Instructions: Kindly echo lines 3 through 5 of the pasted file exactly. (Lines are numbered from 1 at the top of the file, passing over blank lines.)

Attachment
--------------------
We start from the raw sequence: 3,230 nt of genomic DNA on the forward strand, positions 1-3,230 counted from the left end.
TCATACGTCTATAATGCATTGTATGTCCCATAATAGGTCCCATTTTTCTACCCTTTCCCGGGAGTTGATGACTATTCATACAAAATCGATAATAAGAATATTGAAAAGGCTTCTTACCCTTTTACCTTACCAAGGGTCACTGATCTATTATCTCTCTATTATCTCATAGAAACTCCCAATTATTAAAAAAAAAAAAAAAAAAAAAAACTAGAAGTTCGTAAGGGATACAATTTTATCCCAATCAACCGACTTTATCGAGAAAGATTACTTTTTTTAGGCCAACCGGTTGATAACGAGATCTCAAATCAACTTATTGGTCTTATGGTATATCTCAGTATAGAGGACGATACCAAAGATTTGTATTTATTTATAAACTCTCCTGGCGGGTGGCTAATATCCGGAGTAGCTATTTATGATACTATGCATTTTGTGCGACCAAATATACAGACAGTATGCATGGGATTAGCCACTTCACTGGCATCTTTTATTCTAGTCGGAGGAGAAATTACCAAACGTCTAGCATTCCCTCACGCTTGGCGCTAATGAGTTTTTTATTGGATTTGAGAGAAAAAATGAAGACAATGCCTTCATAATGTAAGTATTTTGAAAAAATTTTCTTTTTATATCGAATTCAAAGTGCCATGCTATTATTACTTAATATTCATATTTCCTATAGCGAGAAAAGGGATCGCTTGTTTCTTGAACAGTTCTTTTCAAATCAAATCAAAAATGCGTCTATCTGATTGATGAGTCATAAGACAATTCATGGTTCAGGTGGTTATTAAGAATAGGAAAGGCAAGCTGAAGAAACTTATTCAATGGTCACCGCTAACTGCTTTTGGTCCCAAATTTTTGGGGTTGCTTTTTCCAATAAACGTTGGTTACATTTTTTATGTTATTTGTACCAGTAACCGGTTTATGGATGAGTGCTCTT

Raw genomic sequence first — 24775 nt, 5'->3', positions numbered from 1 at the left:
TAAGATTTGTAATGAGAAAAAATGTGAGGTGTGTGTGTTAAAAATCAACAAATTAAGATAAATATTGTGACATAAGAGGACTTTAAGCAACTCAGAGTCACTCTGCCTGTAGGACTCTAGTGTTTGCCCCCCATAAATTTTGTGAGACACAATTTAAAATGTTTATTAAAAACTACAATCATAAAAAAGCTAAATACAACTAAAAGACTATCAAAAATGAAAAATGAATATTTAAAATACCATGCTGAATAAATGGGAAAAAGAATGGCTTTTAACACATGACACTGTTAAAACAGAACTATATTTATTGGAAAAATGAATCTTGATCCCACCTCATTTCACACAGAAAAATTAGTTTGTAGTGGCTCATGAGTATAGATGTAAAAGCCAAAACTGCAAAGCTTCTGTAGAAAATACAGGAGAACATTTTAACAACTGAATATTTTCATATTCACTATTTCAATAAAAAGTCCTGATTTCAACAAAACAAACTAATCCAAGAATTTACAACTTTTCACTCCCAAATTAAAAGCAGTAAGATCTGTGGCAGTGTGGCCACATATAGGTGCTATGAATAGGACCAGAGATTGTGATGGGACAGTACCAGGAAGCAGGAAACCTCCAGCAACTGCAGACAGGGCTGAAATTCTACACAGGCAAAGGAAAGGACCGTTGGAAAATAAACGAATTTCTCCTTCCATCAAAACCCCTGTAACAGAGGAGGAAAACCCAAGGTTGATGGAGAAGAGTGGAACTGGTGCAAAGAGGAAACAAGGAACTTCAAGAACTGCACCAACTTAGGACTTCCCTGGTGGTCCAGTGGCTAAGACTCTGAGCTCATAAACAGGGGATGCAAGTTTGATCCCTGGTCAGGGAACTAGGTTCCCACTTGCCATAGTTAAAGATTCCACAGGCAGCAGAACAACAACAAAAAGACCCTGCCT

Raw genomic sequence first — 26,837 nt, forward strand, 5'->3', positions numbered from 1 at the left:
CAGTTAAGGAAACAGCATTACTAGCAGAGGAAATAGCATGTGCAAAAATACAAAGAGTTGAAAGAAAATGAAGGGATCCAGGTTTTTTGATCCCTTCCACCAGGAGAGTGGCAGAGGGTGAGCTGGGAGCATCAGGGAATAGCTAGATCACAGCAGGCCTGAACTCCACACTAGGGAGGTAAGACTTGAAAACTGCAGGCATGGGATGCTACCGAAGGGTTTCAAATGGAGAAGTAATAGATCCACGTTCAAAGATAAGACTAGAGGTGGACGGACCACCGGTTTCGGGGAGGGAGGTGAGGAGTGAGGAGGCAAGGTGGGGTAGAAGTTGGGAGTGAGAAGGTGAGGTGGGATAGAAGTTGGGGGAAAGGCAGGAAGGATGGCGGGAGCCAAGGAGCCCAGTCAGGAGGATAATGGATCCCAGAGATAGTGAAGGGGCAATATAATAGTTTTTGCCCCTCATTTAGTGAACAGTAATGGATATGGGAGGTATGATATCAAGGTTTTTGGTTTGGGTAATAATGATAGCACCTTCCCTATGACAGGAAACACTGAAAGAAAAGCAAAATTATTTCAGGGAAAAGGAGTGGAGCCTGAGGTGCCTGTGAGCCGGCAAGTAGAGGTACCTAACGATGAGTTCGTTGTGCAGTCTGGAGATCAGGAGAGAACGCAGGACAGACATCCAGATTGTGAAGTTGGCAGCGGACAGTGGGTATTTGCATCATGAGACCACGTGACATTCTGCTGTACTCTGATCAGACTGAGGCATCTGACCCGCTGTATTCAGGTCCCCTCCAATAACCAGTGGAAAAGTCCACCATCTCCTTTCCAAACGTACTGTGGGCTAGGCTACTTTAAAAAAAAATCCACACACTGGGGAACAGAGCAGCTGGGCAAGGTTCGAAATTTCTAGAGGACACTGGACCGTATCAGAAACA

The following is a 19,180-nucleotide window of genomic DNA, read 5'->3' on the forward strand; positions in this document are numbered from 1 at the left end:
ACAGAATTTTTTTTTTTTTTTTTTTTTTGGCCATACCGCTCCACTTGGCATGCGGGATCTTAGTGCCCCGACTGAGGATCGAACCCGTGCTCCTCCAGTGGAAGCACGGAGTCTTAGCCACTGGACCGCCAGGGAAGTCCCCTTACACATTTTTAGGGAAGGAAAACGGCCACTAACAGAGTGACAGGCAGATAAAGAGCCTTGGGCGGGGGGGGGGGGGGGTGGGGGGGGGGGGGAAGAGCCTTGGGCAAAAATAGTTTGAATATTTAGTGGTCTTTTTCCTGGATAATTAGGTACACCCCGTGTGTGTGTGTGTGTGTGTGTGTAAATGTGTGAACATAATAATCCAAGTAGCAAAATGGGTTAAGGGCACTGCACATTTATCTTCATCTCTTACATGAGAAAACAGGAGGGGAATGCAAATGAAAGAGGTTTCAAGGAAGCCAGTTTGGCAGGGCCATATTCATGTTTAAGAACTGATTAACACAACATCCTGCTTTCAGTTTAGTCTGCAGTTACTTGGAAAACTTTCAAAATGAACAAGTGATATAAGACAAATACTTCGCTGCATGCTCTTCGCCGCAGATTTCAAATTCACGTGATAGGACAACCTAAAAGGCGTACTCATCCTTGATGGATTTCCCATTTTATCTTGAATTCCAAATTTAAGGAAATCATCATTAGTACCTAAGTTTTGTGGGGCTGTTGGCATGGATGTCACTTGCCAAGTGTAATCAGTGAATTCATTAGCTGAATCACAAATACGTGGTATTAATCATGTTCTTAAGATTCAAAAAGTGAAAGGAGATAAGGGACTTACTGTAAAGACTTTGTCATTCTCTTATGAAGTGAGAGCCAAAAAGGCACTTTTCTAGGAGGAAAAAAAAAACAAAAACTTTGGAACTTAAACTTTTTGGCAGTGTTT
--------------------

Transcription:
Raw genomic sequence first — 24775 nt, 5'->3', positions numbered from 1 at the left:
TAAGATTTGTAATGAGAAAAAATGTGAGGTGTGTGTGTTAAAAATCAACAAATTAAGATAAATATTGTGACATAAGAGGACTTTAAGCAACTCAGAGTCACTCTGCCTGTAGGACTCTAGTGTTTGCCCCCCATAAATTTTGTGAGACACAATTTAAAATGTTTATTAAAAACTACAATCATAAAAAAGCTAAATACAACTAAAAGACTATCAAAAATGAAAAATGAATATTTAAAATACCATGCTGAATAAATGGGAAAAAGAATGGCTTTTAACACATGACACTGTTAAAACAGAACTATATTTATTGGAAAAATGAATCTTGATCCCACCTCATTTCACACAGAAAAATTAGTTTGTAGTGGCTCATGAGTATAGATGTAAAAGCCAAAACTGCAAAGCTTCTGTAGAAAATACAGGAGAACATTTTAACAACTGAATATTTTCATATTCACTATTTCAATAAAAAGTCCTGATTTCAACAAAACAAACTAATCCAAGAATTTACAACTTTTCACTCCCAAATTAAAAGCAGTAAGATCTGTGGCAGTGTGGCCACATATAGGTGCTATGAATAGGACCAGAGATTGTGATGGGACAGTACCAGGAAGCAGGAAACCTCCAGCAACTGCAGACAGGGCTGAAATTCTACACAGGCAAAGGAAAGGACCGTTGGAAAATAAACGAATTTCTCCTTCCATCAAAACCCCTGTAACAGAGGAGGAAAACCCAAGGTTGATGGAGAAGAGTGGAACTGGTGCAAAGAGGAAACAAGGAACTTCAAGAACTGCACCAACTTAGGACTTCCCTGGTGGTCCAGTGGCTAAGACTCTGAGCTCATAAACAGGGGATGCAAGTTTGATCCCTGGTCAGGGAACTAGGTTCCCACTTGCCATAGTTAAAGATTCCACAGGCAGCAGAACAACAACAAAAAGACCCTGCCT

Raw genomic sequence first — 26,837 nt, forward strand, 5'->3', positions numbered from 1 at the left: